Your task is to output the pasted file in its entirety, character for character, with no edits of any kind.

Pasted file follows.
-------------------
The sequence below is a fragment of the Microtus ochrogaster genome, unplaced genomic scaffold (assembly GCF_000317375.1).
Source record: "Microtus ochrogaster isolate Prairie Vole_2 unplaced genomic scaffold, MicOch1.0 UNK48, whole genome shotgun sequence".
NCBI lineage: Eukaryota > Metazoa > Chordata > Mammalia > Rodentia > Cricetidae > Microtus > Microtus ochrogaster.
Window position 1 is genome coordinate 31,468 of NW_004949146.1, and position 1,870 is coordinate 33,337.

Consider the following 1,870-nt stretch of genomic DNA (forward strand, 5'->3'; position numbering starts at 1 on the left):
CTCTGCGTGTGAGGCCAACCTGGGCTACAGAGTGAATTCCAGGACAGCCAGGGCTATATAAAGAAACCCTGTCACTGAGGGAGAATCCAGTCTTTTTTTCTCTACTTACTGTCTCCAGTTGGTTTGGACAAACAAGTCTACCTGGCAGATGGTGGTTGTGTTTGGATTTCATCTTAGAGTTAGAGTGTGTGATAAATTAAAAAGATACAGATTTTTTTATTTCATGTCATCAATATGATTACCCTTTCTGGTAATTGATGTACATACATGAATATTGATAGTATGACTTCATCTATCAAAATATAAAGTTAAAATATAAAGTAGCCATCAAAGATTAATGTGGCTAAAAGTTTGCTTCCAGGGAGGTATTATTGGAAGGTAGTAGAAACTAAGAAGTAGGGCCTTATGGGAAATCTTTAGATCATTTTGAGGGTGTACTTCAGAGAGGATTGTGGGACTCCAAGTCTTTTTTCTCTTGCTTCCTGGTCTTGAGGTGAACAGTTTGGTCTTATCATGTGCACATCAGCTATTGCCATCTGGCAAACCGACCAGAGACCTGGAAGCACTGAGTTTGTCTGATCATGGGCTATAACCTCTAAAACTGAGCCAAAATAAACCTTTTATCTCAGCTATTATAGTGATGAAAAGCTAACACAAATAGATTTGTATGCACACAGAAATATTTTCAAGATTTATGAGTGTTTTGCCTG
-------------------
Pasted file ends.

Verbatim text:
The sequence below is a fragment of the Microtus ochrogaster genome, unplaced genomic scaffold (assembly GCF_000317375.1).
Source record: "Microtus ochrogaster isolate Prairie Vole_2 unplaced genomic scaffold, MicOch1.0 UNK48, whole genome shotgun sequence".
NCBI lineage: Eukaryota > Metazoa > Chordata > Mammalia > Rodentia > Cricetidae > Microtus > Microtus ochrogaster.
Window position 1 is genome coordinate 31,468 of NW_004949146.1, and position 1,870 is coordinate 33,337.

Consider the following 1,870-nt stretch of genomic DNA (forward strand, 5'->3'; position numbering starts at 1 on the left):
CTCTGCGTGTGAGGCCAACCTGGGCTACAGAGTGAATTCCAGGACAGCCAGGGCTATATAAAGAAACCCTGTCACTGAGGGAGAATCCAGTCTTTTTTTCTCTACTTACTGTCTCCAGTTGGTTTGGACAAACAAGTCTACCTGGCAGATGGTGGTTGTGTTTGGATTTCATCTTAGAGTTAGAGTGTGTGATAAATTAAAAAGATACAGATTTTTTTATTTCATGTCATCAATATGATTACCCTTTCTGGTAATTGATGTACATACATGAATATTGATAGTATGACTTCATCTATCAAAATATAAAGTTAAAATATAAAGTAGCCATCAAAGATTAATGTGGCTAAAAGTTTGCTTCCAGGGAGGTATTATTGGAAGGTAGTAGAAACTAAGAAGTAGGGCCTTATGGGAAATCTTTAGATCATTTTGAGGGTGTACTTCAGAGAGGATTGTGGGACTCCAAGTCTTTTTTCTCTTGCTTCCTGGTCTTGAGGTGAACAGTTTGGTCTTATCATGTGCACATCAGCTATTGCCATCTGGCAAACCGACCAGAGACCTGGAAGCACTGAGTTTGTCTGATCATGGGCTATAACCTCTAAAACTGAGCCAAAATAAACCTTTTATCTCAGCTATTATAGTGATGAAAAGCTAACACAAATAGATTTGTATGCACACAGAAATATTTTCAAGATTTATGAGTGTTTTGCCTG